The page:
Elections in Ukraine’s Secessionist Territory: A Topic of International Negotiation (Part One)

Publication: Eurasia Daily Monitor Volume: 12 Issue: 144

(Source: Reuters)

Ukraine is scheduled to hold local elections throughout the country (except the Russian-occupied territories) on October 25—the first such elections since the advent of a Western-oriented Ukrainian government.

Under Ukrainian laws, passed in March (and corresponding with international law), elections of Ukraine may not be held in territories of Ukraine not controlled by the government of Ukraine but that are, instead, under the control of foreign military forces and the nominees of a foreign power (Rada.ua, March 17, 18).

Moscow, Berlin, Paris and, apparently, Washington, however, are urging Kyiv to agree with the staging of local elections in “certain areas of the Donetsk and Luhansk provinces”—i.e., the Moscow-controlled Donetsk and Luhansk “people’s republics” (“DPR, LPR”). Russian and Western diplomats involved in this process may have reached consensus about the prerequisites to the holding of valid elections in this territory.

Left unmentioned in this context are the evacuation of Russian forces and disarmament or demobilization of “DPR-LPR” troops and security services. Such measures are not being listed as prerequisites to holding valid elections. It seems, therefore, that elections would be held under the gun in this territory.

The declared prerequisites (at this point) are, first, that elections in Donetsk-Luhansk should be deemed as part of Ukraine’s country-wide local elections, under Ukrainian law. And second, that the Organization for Security and Cooperation in Europe (OSCE) should prepare and observe the elections in that territory, in accordance with the OSCE’s standards. This implies, first, a wishful assumption that “DPR-LPR” could be made to appear as adhering to democratic standards; and second, that elections in Donetsk-Luhansk could be recognized as valid, if they are staged with Kyiv’s consent and simultaneously with local elections in the rest of Ukraine.

That is a path toward legitimizing the Donetsk-Luhansk authorities and inserting them into Ukraine’s political and institutional system. This has been Moscow’s scenario since the Minsk One armistice (September 2014). Under Minsk Two, moreover (February 2015), local elections in that territory are to be held not only under Ukrainian legislation, but also under “modalities” to be negotiated between Kyiv and Donetsk-Luhansk (article 4).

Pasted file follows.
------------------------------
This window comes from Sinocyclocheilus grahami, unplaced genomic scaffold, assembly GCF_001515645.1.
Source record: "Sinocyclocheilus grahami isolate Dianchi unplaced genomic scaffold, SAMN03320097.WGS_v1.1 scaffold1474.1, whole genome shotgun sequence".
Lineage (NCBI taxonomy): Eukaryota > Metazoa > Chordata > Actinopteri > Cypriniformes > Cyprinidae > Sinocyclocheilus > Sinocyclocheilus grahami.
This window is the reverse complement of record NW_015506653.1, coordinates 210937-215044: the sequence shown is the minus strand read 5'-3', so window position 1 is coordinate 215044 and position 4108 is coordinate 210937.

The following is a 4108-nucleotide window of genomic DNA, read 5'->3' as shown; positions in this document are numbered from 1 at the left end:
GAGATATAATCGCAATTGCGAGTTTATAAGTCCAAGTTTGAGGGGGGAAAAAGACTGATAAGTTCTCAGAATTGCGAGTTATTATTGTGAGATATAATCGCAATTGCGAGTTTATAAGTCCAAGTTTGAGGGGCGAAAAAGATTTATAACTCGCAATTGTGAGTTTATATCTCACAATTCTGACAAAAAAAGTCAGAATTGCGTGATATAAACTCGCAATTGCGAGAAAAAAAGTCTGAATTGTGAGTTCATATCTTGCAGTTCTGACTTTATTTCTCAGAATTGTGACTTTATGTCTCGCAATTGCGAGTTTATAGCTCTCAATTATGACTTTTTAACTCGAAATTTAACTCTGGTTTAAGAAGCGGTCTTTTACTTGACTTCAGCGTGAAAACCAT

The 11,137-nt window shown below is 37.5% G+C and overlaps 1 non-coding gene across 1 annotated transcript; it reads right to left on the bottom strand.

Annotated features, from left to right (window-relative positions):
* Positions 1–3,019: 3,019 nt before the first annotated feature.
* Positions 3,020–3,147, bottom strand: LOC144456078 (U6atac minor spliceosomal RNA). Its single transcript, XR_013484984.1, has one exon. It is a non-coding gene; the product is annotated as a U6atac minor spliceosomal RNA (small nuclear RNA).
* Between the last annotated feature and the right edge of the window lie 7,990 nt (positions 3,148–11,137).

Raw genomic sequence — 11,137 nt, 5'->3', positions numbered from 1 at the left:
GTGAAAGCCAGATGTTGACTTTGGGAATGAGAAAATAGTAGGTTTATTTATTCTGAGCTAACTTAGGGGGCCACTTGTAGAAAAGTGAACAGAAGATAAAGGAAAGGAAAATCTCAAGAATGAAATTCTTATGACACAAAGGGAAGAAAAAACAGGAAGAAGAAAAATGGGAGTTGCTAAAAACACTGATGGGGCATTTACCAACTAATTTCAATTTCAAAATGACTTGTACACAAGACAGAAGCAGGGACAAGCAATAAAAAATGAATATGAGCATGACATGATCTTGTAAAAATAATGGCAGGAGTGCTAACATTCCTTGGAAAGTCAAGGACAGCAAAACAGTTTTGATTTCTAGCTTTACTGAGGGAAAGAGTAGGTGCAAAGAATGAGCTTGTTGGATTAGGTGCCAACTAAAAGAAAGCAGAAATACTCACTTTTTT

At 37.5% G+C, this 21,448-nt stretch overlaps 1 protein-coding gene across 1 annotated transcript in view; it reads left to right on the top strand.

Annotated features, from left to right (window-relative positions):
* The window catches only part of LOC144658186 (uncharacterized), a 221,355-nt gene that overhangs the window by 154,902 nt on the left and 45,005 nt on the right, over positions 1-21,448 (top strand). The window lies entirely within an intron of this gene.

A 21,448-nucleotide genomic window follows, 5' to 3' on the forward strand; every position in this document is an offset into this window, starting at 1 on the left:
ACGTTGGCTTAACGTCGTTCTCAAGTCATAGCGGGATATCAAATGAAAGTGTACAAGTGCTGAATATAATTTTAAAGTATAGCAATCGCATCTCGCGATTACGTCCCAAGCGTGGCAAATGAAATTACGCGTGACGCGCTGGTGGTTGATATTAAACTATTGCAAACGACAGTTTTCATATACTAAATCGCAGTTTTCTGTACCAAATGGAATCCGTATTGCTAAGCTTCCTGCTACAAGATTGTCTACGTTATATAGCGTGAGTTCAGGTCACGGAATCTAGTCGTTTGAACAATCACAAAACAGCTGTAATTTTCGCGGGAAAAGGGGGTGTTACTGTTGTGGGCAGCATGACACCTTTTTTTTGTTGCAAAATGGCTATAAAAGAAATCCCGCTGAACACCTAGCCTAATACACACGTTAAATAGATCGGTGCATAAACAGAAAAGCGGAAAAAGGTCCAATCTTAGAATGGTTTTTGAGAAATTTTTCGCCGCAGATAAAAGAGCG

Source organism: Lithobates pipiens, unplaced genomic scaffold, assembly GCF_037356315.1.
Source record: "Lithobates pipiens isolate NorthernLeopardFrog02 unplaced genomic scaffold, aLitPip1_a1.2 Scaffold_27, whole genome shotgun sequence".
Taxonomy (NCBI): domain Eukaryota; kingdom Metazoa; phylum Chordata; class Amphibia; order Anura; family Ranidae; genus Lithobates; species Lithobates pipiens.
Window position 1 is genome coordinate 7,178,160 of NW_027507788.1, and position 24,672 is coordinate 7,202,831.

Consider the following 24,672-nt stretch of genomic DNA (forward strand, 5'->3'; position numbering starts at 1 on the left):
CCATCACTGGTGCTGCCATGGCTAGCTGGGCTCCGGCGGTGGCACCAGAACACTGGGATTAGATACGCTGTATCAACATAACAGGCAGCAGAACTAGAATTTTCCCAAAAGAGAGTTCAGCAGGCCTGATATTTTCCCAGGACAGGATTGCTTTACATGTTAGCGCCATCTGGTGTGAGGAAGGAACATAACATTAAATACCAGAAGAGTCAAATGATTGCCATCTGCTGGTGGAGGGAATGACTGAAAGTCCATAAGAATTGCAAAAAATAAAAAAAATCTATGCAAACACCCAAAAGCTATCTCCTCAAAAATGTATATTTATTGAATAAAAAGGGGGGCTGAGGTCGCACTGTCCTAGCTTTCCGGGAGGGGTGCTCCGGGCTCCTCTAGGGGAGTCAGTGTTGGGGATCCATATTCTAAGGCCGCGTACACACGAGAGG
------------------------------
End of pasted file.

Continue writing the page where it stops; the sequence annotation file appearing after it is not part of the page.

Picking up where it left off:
This approach compromises Ukrainian legislation in several ways. First, the mere fact of holding elections in this territory contradicts Ukrainian law (see above). Second, Ukraine’s electoral code is inherently incompatible with “DPR-LPR” election practices (as displayed in their November 2014 “parliamentary and presidential elections,” which produced the current authorities there). Third, the “modalities” of the proposed elections are to be negotiated by Kyiv with Donetsk-Luhansk, instead of being determined by Ukraine’s legislation. And negotiating with “DPR-LPR” authorities would imply recognition of those authorities by Kyiv. Thus, international reassurances that those elections would be held “under Ukrainian law” are misleading, irrespective from which capital they emanate.

Meanwhile, holding or even preparing elections in that territory would necessitate Ukraine’s consent, which Russia has failed on its own to obtain.

Western diplomacy, increasingly anxious to “freeze” this conflict, seeks Kyiv’s consent to holding elections in that territory. Pro-Russia authorities would predictably win. Yet, discussions are accelerating in the “Normandy” format (Russia, Germany, France, Ukraine), the bilateral Russia-US format (on the deputy ministerial level, Grigory Karasin–Victoria Nuland), and the Minsk Contact Group (Russia, Ukraine, OSCE, “DPR,” “LPR”), about holding elections in the secessionist territory.

Those forums and channels are, by definition, concerned with “implementing the Minsk agreement,” the main political clauses of which carry a December 2015 deadline. Russia bears no direct “obligations” on the military clauses; it is not even named. The burden of “Minsk obligations” is being shifted entirely on Ukraine at this stage: i.e., consenting to local elections being held in Donetsk-Luhansk and adopting a constitutional status for that territory. Even in that case, under Minsk Two, Ukraine would not regain control of its border with Russia, but could only start negotiating about that with the armed “DPR-LPR” (another form of recognition de facto).

Politically, “re-integrating” Donetsk-Luhansk in their existing form into Ukraine’s political system would eventually bring a contingent of pro-Russia deputies into the Ukrainian parliament. According to Hiorhiy Tuka, recently appointed governor of the liberated part of the Luhansk province, sentiment favoring Russia and the former Party of Regions is widespread, and would impact on elections accordingly (Ukraiynska Pravda, July 26). The Ukrainian government may be able to change that mood in the liberated area eventually, but the militarized “DPR-LPR” will remain beyond Kyiv’s reach in political terms, even if that territory is formally re-integrated with Ukraine.

To read Part Two, please click here.